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Kiteskiing, Demystified

Posted by Stephen Regenold Dec 31, 2007

 

I went kiteskiing last weekend for the first time. A blast. And easier than I expected. Indeed, after two hours of kite instruction, I was cruising across a frozen lake, dipping my nylon sail into gusts for power, edging hard with the skis to turn, and flying down- and up-wind with fairly simple manipulation of the lines.

In Minnesota, where I took the lesson, Lakawa School of Kiteboarding (http://www.lakawa.com) offers a Snowkiting 101 Day Clinic for $300. This day-long course includes the fundamentals of kite flying and kite control, first in a discussion of theory then moving into the wind working with small trainer kites. After that it's on to the riding -- on skis or a snowboard -- first with smaller kites and slowly building into more and more power.

 

Instructor Tighe Belden and his staff work with each student to get them comfortable riding. In literally four hours, I was competent with this sport and confident enough to go it on my own next time. That kind of learning curve is rare in many sports, but Belden says most of his students require only one day to get up and riding. "After one lesson many students are ready to buy gear and start learning on their own," he said.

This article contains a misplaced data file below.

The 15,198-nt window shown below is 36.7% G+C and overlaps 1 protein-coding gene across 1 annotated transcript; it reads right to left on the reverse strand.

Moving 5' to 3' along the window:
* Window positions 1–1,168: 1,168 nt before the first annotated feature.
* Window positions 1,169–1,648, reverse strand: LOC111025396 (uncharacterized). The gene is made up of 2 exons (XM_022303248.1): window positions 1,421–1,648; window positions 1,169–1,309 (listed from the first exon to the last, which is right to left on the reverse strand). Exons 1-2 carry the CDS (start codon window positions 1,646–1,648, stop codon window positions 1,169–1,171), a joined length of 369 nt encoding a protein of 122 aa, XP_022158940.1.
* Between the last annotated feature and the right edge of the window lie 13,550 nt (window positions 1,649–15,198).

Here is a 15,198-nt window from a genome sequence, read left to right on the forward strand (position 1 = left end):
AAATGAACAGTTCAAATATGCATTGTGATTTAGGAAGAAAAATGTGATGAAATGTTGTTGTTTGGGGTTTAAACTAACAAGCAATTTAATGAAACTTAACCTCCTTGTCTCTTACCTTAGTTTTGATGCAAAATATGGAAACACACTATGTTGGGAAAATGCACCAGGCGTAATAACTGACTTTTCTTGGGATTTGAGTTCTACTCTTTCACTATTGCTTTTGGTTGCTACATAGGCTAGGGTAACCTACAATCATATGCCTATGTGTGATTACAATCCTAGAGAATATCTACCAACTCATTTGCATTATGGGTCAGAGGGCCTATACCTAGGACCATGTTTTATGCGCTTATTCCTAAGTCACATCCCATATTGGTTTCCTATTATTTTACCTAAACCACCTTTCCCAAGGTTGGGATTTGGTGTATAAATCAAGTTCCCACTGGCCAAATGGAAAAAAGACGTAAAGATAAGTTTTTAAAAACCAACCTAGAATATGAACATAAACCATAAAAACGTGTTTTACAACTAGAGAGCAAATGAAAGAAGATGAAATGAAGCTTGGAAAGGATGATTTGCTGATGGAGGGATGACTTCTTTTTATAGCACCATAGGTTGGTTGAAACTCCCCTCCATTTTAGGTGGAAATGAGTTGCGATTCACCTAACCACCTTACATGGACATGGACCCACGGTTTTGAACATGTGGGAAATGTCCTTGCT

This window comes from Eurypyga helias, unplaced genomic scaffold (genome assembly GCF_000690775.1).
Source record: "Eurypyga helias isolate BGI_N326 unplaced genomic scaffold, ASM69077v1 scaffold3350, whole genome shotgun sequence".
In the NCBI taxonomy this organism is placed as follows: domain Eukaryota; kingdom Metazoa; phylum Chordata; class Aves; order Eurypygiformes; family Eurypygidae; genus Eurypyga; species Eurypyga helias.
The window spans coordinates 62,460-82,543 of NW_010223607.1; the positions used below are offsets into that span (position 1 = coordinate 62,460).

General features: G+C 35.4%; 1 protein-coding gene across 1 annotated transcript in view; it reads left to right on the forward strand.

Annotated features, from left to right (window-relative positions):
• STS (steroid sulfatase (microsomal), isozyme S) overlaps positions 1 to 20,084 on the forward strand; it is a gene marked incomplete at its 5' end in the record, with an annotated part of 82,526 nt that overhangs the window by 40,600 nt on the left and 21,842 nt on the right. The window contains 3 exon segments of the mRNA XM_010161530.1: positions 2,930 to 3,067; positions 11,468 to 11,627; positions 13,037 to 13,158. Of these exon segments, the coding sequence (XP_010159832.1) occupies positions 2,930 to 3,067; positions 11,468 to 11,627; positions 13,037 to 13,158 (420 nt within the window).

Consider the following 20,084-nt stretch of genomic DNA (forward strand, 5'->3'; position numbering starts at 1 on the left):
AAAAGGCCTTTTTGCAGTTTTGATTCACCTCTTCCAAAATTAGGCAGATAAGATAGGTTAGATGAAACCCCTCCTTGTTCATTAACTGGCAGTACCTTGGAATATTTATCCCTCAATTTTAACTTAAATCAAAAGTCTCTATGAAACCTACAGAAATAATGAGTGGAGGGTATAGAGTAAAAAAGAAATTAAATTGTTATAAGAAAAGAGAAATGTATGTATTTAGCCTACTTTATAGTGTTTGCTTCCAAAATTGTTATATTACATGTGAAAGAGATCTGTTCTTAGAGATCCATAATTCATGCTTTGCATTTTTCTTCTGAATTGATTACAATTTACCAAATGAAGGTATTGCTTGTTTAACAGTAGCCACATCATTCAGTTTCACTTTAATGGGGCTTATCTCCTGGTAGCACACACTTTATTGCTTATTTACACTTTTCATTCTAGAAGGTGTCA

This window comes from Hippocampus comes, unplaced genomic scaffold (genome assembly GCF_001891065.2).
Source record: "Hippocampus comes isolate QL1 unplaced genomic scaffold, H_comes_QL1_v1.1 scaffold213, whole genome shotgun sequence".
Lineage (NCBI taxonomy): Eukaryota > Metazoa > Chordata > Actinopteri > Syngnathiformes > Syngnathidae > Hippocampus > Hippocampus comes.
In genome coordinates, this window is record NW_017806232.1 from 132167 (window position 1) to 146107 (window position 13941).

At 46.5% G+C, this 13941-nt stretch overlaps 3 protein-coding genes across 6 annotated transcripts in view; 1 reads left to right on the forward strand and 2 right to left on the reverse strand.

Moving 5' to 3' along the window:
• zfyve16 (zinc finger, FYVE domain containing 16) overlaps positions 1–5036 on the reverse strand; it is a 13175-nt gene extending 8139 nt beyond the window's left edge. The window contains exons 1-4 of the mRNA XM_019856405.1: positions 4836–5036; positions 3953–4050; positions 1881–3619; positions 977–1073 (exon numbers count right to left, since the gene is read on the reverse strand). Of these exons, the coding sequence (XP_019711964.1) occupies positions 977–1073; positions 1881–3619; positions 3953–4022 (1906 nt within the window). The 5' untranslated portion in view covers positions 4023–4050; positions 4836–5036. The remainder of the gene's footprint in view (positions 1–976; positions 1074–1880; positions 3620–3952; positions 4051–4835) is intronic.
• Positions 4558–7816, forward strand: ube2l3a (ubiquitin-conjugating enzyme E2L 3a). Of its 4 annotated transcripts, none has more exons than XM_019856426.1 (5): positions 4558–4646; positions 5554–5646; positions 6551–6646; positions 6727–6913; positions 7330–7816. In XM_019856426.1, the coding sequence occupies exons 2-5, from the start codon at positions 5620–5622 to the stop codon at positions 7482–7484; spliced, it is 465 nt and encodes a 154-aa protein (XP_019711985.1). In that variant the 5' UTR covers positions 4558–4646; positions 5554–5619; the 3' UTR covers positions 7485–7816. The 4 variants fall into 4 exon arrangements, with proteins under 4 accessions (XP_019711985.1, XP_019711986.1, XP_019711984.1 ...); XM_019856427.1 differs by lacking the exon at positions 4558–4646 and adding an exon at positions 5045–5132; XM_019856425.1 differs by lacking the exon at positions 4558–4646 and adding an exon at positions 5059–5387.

This is backed up by Belden's guarantee: Lakawa is so confident that they can get you riding in one day, that if you are not able to ride comfortably after a clinic, your next lesson is free.

 

Here are a few pics from my adventure on White Bear Lake outside of Minneapolis last weekend. . .

 

 

 

 

 

 

 

 

 

 

 

 

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THEGEARJUNKIE.com

Monopoint Media LLC

stephen@thegearjunkie.com

 

 

 

 

 

 

 

THE GEAR JUNKIE ANNOUNCES TOP GEAR OF 2007

10 Field-Tested Outdoors & Fitness Product Picks

 

Minneapolis, Minn., December 27, 2007. . . The nationally-syndicated newspaper columnist Stephen Regenold — aka "The Gear Junkie" — has announced The Gear Junkie's Top 10 Gear of the Year Awards for 2007.

 

 

 

 

After training hundreds of hours and competing in a dozen ultra-endurance adventures around the country over the past 12 months, Regenold chose 10 products that stood out. "From marathons to mountaineering trips in northern California, to kayaking in the jungle of Quintana Roo, the value of top-notch outdoors equipment continually hit home for me this year," Regenold said.

 

Regenold chose products that helped him battle heat, freezing temps, fatigue and disorientation in locales as far flung as Vermont, Mexico, North Dakota and Nevada.

 

 

 

 

The gear — which includes running shoes, a backpack, snowshoes, skis, a bike, a training watch, and a sleeping bag system — represents the best of the best from the hundreds of products Regenold reviewed in 2007 for "The Gear Junkie" column, which runs weekly in 10 newspapers around the U.S.